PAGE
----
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Author Topic: Kraut Time  (Read 1277 times)

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Offline 21incher

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Kraut Time
« on: September 27, 2022, 10:26:58 PM »
We took a ride down to the finger lakes for some fresh picked cabbage. They grow a very sweet cabbage specifically for the kraut factories and we make the trek every year because I gave up trying to grow cabbage without chemicals. With the drought the heads were smaller this year ( 6 to 10 pounds) and the cost went up to $2.00 a head.


Also grabbed one Savoy cabbage for my wife's spring rolls. Today was a day of chopping veggies and I starter by making our favorite salad that is from a recipe handed down to me. It is called Jew Salad by the woman that came up with it during the depression made with readily available veggies grown in home gardens. She never shared with anyone and gave it to me just before she passed on because she knew I loved it. I figured I didn't want it to die with me so made a video for others to try it.


 Here is a link to a video I made years back about it

It just fits in a one gallon jar and is best after sitting a day

Next it was Kraut time but I first removed about 20 of the best leaves for cabbage rolls my wife made tonight. Then chopped up 5 more cabbages for kraut. Started 2- 1/2 gallon jugs with airlocks for fridge kraut that will stay in the fridge for months after fermenting is complete. Another 2 1/2 Gallon crock is fermenting for canning for long term storage. It looses the beneficial bacteria during canning but lasts a couple years. The best part is I can control how sour it gets and can it half sour for people that don't like the sharp tang. Here is the start of sauerkraut.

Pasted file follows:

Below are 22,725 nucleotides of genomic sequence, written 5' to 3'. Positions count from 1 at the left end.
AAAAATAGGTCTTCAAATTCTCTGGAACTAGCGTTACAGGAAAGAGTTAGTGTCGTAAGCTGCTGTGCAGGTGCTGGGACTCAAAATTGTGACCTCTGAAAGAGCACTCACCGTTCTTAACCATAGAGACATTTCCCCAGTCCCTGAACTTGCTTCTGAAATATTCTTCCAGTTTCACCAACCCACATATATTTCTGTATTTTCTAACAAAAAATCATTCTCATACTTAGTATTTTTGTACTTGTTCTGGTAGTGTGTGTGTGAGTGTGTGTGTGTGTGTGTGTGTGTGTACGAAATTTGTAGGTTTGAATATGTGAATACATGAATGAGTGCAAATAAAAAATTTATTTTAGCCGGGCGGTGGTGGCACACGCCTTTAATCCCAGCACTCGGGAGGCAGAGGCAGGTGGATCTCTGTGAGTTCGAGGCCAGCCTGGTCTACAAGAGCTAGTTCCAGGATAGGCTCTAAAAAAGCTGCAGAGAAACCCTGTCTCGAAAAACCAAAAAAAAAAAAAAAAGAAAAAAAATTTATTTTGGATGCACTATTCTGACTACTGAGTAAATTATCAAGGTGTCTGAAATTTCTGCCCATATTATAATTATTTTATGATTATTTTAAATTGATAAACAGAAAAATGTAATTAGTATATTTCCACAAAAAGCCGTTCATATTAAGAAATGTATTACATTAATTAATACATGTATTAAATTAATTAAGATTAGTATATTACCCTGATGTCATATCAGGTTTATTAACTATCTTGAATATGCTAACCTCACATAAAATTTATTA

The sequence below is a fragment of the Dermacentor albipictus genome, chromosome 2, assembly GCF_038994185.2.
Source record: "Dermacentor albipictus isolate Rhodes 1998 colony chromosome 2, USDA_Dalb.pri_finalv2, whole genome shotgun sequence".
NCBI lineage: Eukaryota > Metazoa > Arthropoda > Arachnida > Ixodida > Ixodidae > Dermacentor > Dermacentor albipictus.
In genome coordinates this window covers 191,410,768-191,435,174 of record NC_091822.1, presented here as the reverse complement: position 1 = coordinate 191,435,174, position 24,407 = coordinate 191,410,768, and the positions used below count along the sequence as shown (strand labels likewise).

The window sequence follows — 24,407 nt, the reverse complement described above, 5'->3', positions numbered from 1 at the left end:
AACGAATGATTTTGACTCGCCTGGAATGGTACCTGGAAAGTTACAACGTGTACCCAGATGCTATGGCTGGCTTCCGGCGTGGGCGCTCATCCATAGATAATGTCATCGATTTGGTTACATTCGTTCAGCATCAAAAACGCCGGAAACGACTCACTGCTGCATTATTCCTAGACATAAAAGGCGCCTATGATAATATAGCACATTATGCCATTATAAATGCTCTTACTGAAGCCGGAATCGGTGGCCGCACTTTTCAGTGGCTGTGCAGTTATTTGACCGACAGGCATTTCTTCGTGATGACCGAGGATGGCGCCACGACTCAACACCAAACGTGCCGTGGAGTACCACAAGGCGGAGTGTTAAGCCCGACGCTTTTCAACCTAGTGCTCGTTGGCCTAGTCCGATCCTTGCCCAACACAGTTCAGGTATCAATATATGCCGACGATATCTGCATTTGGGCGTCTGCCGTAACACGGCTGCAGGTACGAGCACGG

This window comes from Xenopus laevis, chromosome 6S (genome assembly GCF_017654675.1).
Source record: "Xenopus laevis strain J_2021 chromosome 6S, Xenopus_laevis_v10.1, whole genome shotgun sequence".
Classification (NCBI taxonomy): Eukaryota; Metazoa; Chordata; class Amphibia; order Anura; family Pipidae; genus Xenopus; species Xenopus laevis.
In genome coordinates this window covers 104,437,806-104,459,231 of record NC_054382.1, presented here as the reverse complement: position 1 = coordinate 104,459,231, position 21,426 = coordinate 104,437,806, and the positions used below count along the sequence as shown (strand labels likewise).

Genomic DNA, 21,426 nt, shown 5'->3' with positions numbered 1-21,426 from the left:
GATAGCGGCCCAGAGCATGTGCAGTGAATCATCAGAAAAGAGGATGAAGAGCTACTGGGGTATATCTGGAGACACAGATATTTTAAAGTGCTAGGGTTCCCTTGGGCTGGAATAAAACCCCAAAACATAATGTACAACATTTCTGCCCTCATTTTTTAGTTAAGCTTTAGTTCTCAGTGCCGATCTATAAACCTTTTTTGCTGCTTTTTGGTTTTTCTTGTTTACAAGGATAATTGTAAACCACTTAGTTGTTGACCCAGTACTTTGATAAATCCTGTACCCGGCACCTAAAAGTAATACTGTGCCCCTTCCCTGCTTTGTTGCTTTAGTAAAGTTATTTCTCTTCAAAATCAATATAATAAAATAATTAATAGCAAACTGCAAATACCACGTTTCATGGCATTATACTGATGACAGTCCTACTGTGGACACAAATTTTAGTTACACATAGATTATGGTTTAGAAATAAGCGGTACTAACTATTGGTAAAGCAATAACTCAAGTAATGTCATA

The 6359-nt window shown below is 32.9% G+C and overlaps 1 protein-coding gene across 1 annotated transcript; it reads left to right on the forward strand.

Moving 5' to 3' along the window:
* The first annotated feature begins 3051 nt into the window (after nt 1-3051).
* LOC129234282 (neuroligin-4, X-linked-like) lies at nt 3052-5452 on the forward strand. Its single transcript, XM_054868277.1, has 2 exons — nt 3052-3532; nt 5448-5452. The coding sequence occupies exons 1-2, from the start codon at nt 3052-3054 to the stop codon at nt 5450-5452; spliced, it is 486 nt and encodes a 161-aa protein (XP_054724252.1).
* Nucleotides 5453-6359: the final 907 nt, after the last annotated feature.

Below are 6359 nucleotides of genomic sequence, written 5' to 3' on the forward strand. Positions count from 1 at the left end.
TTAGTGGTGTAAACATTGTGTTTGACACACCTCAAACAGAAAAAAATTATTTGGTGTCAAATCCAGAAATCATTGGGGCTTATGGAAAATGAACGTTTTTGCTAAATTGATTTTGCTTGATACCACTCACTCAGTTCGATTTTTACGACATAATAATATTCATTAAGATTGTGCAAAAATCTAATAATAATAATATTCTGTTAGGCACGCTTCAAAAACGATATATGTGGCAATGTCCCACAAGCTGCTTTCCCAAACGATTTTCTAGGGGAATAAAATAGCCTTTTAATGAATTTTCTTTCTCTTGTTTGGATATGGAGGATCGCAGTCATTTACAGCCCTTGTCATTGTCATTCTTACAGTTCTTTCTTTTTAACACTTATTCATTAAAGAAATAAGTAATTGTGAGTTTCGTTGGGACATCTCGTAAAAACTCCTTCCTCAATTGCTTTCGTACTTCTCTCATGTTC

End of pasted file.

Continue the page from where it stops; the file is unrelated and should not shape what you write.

My arm is sore after pounding all that cabbage into jars and tonight the house smells like farts  :o
My wife chopped up that Savoy cabbage and made a batch of spring rolls. It was a beauty and I love to support local farmers when we can.


Time for hibernation.
Anyone else make kraut?
Hudson HFE-21 on a custom trailer, Deere 4100, Kubota BX 2360, Echo CS590 & CS310, home built wood splitter, home built log arch, and a logrite cant hook.

Offline newoodguy78

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Re: Kraut Time
« Reply #1 on: September 28, 2022, 08:44:38 AM »
Kraut is something I would like to make. Just comes down to the time unfortunately might try some yet this year. Do you use a kraut cutter or  a knife when processing it?
Thats a great looking savoy. They do have a noticeably different flavor.
We picked a bunch here yesterday its been selling well for us.

Offline 21incher

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Re: Kraut Time
« Reply #2 on: September 28, 2022, 07:51:21 PM »
I couldn't believe we got the Savoy for $2 , they have been hard to find reasonably priced lately.  I just use a knife. I try to cut it fairly  fine and short. Notmally I can pound it down in the container with a little salt and there is enough  liquid in the cabbages to cover it. This  year I had to add some water to cover it. Very sweet and crunchy. Must be from the drought we had.
Hudson HFE-21 on a custom trailer, Deere 4100, Kubota BX 2360, Echo CS590 & CS310, home built wood splitter, home built log arch, and a logrite cant hook.

Offline sawguy21

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Re: Kraut Time
« Reply #3 on: September 28, 2022, 09:56:41 PM »
I love kraut in a Montreal smoked meat sandwich, there is just nothing better. I once had some made by a German lady, it was so strong I couldn't eat it. I didn't know to rinse it first. ::)